Professor Thomas Bania
Radio spectroscopy; Galactic Structure; Interstellar Medium.
Tom Bania is a Professor of Astronomy and is a founding member of the Institute for Astrophysical Research. He studies the interstellar medium of the Milky Way and other galaxies primarily using the techniques of radio spectroscopy. He has published over 200 papers to date. Bania obtained his Ph.D. in Astronomy from The University of Virginia in 1977 for a dissertation he wrote while a Junior Research Associate at the National Radio Astronomy Observatory (“Carbon Monoxide in the Galactic Center and Other Studies of Galactic Structure”). For his thesis he made and analyzed the first large-scale map of the distribution of carbon monoxide, CO, gas in the inner region of our Milky Way Galaxy, including the Galactic Center.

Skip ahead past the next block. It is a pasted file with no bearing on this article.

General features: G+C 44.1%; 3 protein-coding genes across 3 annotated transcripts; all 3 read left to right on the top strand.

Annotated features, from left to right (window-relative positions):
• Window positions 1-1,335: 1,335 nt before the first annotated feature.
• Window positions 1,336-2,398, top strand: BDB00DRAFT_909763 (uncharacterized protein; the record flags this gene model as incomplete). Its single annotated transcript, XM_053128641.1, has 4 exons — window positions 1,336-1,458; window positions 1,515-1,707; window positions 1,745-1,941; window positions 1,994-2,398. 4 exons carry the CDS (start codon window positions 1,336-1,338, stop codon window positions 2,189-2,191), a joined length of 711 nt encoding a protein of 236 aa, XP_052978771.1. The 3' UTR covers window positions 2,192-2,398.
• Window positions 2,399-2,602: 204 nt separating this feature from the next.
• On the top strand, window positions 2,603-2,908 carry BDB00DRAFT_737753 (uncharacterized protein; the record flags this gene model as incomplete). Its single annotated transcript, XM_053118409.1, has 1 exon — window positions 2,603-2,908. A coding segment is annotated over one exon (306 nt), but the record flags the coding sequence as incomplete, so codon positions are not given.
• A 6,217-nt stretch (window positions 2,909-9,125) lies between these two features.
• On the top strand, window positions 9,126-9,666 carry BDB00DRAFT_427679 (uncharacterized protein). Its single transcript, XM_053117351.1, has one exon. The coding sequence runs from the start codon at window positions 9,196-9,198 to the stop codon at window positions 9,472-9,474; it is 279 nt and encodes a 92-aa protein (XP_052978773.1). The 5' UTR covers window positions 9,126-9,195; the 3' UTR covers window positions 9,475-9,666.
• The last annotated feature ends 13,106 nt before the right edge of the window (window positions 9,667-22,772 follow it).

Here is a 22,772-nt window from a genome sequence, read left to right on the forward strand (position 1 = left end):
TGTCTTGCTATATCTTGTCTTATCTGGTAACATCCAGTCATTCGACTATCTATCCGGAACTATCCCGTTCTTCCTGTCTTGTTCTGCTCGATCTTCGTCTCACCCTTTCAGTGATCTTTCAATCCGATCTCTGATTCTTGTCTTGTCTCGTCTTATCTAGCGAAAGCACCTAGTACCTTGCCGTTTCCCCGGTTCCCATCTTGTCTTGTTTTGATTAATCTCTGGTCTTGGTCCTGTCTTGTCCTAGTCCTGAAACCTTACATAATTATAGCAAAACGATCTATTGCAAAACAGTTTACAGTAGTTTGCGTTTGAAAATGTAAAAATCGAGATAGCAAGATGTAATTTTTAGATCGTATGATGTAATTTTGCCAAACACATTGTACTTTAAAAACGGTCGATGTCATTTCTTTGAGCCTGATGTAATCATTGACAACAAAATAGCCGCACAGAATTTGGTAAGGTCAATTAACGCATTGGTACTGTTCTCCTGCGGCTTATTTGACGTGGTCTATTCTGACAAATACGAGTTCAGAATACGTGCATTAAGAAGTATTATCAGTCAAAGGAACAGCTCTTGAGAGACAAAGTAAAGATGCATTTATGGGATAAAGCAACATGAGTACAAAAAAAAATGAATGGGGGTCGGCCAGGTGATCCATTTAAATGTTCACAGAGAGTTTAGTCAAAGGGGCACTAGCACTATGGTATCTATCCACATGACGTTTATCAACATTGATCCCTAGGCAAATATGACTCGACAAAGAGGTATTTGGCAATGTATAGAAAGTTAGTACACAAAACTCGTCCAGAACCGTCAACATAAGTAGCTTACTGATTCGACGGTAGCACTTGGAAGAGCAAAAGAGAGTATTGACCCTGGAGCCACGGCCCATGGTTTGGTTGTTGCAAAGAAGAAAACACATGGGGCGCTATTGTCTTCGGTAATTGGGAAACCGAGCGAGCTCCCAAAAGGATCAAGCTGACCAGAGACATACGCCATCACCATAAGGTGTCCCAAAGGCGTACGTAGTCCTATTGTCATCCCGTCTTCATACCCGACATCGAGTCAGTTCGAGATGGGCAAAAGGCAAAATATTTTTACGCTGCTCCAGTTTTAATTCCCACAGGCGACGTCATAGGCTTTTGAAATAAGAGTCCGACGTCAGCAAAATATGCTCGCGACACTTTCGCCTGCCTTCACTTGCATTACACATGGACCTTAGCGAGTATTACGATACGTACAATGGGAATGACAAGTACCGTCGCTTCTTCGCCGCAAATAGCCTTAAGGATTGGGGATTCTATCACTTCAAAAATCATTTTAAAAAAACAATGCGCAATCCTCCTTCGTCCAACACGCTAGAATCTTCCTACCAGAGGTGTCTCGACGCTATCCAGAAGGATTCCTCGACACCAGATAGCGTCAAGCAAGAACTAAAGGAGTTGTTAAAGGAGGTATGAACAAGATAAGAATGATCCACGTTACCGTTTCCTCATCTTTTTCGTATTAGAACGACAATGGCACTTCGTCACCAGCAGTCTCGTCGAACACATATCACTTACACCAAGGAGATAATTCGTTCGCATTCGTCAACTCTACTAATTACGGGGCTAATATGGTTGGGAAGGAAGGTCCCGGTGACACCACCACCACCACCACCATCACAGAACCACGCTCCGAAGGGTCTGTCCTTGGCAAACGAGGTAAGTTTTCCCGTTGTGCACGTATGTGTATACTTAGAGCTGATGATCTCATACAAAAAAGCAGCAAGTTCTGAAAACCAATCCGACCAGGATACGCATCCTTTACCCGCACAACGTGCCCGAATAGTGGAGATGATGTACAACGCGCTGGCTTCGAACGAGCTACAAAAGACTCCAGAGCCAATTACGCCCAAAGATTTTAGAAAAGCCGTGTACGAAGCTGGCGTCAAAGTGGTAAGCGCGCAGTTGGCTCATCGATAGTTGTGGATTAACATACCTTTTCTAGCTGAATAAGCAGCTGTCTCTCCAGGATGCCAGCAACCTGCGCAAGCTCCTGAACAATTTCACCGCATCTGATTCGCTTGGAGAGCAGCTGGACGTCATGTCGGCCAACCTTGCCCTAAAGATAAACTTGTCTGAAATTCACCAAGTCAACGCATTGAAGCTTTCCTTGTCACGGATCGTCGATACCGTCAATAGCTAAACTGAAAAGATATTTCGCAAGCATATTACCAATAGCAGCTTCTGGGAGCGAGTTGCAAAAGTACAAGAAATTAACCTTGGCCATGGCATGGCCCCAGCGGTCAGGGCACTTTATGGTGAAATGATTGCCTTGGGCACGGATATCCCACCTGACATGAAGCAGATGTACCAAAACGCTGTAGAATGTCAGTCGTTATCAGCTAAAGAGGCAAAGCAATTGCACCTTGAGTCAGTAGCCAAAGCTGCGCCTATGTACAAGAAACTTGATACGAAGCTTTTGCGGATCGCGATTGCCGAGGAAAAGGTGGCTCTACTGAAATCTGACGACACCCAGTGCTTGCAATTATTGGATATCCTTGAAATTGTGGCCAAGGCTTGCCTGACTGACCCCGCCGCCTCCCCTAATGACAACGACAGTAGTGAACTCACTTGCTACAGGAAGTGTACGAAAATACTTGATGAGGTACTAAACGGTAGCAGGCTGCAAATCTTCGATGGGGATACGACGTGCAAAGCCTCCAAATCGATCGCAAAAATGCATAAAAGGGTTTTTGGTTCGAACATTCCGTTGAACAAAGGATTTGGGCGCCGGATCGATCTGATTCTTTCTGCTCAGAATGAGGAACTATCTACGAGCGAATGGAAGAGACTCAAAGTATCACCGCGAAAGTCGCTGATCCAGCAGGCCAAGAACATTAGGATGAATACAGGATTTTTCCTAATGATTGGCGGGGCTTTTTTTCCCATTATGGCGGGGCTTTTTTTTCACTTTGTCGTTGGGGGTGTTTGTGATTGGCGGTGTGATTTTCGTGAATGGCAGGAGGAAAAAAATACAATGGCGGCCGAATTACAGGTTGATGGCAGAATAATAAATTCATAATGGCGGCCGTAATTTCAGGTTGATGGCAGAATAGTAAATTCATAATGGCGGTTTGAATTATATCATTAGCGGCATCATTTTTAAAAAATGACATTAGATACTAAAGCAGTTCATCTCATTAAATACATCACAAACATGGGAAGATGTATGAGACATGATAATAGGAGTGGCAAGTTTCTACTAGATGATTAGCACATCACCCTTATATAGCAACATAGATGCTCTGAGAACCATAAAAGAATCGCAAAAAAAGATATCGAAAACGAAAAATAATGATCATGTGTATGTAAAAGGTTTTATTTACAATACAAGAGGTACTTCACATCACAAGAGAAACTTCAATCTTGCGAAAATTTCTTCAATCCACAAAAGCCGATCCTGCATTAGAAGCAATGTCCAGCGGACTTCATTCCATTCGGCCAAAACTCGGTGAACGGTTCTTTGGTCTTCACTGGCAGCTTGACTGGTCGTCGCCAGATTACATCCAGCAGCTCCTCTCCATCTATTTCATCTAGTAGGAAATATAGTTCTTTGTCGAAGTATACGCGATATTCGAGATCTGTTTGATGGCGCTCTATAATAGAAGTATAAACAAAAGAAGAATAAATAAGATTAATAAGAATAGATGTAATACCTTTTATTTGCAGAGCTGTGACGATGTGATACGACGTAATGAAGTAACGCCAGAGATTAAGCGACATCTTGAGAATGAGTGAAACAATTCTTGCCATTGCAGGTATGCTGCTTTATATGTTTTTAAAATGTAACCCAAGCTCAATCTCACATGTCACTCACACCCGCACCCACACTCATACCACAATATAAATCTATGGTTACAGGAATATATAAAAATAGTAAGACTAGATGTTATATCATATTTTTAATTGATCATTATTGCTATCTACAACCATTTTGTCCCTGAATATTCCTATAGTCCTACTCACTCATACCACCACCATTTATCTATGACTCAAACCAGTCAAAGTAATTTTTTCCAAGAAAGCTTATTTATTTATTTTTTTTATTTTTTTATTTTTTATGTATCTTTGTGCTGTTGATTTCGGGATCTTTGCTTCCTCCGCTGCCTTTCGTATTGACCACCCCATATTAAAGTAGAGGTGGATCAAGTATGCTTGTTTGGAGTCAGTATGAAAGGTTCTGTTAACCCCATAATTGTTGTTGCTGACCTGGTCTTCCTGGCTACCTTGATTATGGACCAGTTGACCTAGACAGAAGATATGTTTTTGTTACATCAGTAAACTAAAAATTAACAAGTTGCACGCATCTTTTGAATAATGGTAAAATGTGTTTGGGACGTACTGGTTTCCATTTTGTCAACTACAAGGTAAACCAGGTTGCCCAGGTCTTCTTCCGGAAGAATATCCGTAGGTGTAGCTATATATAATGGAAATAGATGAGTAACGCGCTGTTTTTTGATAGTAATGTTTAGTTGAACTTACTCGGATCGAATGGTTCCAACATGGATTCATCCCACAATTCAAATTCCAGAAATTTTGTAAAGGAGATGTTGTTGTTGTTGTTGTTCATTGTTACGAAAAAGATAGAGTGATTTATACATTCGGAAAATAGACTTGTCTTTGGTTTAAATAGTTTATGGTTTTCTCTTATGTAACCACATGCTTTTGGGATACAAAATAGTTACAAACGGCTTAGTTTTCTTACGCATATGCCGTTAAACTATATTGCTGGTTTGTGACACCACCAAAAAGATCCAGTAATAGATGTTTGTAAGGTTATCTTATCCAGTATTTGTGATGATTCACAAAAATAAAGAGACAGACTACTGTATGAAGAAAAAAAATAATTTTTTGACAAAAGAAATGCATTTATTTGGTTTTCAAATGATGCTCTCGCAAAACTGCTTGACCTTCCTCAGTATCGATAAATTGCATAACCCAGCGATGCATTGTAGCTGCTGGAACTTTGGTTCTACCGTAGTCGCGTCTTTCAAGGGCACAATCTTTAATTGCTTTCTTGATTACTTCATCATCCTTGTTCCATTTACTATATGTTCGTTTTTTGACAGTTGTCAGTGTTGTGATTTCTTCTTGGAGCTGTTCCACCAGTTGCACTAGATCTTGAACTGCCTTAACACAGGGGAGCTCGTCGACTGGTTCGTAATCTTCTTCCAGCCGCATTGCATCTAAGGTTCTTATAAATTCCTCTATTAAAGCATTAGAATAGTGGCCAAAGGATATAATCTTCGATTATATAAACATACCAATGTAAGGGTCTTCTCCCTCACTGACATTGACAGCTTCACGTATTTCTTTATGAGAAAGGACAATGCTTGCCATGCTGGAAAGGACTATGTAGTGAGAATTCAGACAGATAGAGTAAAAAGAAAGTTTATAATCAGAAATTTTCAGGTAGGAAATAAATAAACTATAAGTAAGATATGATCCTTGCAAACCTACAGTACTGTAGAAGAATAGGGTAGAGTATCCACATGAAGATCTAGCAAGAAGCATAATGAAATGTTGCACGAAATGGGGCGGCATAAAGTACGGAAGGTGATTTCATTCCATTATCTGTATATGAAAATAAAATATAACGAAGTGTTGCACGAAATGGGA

To learn more about Professor Bania’s work at the IAR, view his profile here.
Professor Dan Clemens
Galactic structure; Interstellar medium; Star formation; Infrared and optical astronomy.
Professor Dan Clemens investigates the nature of star formation and the structure of the Milky Way galaxy using ground and space-based observatories at millimeter, infrared, and optical wavelengths. He is also an instrumentalist, having recently built Mimir, a multi-function near-infrared imager, spectrometer, and polarimeter for the Perkins telescope in Flagstaff, Arizona. With Mimir, he and his students are conducting a large-scale survey of the magnetic field of the Milky Way called GPIPS, an acronym for the Galactic Plane Infrared Polarization Survey. He was a member of the team that conducted the Galactic Ring Survey (GRS) using the 14 meter Five College Radio Astronomy Observatory, under the direction of Professor Jackson. Clemens also led the Boston University component of the GLIMPSE Legacyclass survey of the Milky Way’s disk, conducted by the Spitzer Space Telescope.
Learn more about Professor Clemens’ research on his website.